Soldiers lived a rough life on the Texas frontier. Even though rank had its privileges, Fort Martin Scott offered few amenities. Private quarters and privies were the only noticeable luxuries officers enjoyed at the fort.
There were six buildings for officers' quarters. They were made of adobe, weatherboard or logs, and stood on the north side of the parade ground facing east towards the enlisted men's barracks. Outdoor toilets, called privies, stood behind the row of officers' quarters. Bachelor officers shared a single room together while a married officer lived alone with his wife and family. Army life on the frontier often meant traveling light, so furniture was crude and typically constructed at the post out of whatever material was available. When an officer was reassigned to another frontier post, he usually took only what he and his horse could carry.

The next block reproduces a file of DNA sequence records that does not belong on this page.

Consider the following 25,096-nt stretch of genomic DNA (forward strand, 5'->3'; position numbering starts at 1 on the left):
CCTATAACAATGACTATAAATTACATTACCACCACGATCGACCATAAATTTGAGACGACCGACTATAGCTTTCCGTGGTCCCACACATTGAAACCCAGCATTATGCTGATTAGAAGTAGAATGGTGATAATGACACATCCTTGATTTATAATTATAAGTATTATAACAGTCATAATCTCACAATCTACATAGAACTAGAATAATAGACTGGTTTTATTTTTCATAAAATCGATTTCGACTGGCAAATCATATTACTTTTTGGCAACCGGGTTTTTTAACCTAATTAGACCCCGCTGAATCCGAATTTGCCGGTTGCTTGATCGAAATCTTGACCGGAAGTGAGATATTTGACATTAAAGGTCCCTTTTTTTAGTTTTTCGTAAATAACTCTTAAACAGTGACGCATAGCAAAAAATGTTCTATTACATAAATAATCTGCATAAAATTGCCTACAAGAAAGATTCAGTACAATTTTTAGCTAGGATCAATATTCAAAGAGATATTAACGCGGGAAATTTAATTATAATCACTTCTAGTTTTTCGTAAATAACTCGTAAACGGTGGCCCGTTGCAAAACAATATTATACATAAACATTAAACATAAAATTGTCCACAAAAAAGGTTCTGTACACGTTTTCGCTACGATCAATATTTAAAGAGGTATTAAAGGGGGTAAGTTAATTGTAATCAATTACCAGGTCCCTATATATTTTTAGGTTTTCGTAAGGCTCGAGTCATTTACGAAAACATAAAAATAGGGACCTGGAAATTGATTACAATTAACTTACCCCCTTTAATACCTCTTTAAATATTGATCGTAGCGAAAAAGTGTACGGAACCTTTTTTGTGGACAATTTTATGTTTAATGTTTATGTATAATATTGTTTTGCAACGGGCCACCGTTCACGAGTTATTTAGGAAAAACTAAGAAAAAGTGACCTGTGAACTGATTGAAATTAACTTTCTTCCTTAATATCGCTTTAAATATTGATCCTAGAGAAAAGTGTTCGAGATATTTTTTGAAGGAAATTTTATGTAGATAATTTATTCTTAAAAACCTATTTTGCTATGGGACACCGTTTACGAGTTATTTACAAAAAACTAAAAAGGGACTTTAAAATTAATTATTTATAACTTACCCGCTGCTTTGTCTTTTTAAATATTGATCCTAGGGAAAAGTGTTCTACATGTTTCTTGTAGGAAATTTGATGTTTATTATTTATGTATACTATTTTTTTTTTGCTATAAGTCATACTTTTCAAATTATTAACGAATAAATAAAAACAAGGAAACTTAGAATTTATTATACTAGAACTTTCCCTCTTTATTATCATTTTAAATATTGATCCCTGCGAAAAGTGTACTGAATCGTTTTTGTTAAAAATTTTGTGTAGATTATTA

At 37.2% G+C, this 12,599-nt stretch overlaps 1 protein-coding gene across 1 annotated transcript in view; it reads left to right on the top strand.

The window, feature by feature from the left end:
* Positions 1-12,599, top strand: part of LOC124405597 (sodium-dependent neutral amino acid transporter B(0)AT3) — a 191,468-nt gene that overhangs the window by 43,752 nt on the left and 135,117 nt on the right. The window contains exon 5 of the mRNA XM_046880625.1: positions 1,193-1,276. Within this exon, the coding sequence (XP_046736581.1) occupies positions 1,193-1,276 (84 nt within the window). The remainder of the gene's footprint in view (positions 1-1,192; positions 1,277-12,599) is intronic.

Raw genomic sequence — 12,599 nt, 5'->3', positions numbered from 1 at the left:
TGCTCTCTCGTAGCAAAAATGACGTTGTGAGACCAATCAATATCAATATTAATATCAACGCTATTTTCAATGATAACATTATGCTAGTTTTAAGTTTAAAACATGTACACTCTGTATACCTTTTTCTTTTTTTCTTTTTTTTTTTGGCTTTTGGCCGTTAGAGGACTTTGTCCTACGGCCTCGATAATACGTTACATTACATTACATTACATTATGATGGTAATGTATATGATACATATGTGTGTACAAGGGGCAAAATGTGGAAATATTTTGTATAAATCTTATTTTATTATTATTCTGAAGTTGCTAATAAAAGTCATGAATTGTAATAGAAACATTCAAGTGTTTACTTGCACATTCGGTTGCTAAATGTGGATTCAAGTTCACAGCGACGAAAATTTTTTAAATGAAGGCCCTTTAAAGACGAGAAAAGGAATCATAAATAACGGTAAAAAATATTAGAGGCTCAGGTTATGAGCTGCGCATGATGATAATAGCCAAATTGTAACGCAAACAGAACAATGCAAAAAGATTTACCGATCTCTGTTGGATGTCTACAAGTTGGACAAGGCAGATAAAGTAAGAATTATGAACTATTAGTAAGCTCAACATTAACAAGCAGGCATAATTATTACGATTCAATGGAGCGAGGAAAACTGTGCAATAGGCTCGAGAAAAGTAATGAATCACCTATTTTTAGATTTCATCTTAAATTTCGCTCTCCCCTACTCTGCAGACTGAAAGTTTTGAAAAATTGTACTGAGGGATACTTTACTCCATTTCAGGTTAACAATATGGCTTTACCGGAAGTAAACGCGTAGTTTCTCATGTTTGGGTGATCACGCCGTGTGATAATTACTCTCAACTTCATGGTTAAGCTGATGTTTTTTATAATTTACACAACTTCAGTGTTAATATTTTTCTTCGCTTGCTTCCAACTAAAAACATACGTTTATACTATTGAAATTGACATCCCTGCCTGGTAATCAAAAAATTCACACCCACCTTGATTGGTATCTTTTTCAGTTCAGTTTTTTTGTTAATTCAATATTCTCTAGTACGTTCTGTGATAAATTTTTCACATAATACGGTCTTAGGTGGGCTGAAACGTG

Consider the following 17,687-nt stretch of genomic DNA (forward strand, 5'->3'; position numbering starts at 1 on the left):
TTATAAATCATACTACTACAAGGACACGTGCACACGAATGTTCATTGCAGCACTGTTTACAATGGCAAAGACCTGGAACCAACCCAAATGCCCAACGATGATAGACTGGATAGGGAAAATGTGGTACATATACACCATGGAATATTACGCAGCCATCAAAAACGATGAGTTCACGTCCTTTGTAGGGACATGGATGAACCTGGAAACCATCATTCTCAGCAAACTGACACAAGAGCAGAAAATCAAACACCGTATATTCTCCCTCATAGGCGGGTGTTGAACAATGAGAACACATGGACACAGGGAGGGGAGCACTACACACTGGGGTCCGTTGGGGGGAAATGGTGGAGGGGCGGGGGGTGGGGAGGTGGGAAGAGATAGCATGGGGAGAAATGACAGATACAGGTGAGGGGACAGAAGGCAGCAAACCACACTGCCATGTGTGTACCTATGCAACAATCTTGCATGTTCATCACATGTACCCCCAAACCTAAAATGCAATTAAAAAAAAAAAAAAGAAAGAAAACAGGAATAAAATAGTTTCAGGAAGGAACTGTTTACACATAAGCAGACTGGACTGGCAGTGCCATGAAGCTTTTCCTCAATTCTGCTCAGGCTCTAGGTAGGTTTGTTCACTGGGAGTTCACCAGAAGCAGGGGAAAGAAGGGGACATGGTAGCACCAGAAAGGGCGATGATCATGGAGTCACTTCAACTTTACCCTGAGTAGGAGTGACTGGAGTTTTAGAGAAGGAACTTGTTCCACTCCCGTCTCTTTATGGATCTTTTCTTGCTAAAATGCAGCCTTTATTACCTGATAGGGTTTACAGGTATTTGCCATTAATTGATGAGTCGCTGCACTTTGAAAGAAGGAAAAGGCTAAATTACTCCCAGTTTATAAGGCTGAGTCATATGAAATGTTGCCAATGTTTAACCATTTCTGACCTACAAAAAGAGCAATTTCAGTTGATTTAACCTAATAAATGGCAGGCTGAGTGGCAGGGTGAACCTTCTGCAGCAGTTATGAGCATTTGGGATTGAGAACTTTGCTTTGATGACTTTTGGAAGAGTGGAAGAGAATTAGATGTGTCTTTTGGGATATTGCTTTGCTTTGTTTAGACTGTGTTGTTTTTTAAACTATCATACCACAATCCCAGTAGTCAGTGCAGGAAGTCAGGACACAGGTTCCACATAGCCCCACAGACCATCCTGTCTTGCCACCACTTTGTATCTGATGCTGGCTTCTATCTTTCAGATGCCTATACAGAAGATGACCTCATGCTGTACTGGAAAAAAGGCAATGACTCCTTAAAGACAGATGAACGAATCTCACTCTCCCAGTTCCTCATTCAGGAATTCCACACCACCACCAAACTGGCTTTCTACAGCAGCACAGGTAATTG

Most of the commissioned officers assigned to Fort Martin Scott were junior in rank - young captains and lieutenants. These junior officers commanded the infantry and dragoon companies stationed at the post. The duties of the officers at Fort Martin Scott included inspecting the enlisted troops, training them in horsemanship and tactics, leading patrols, and enforcing Army discipline.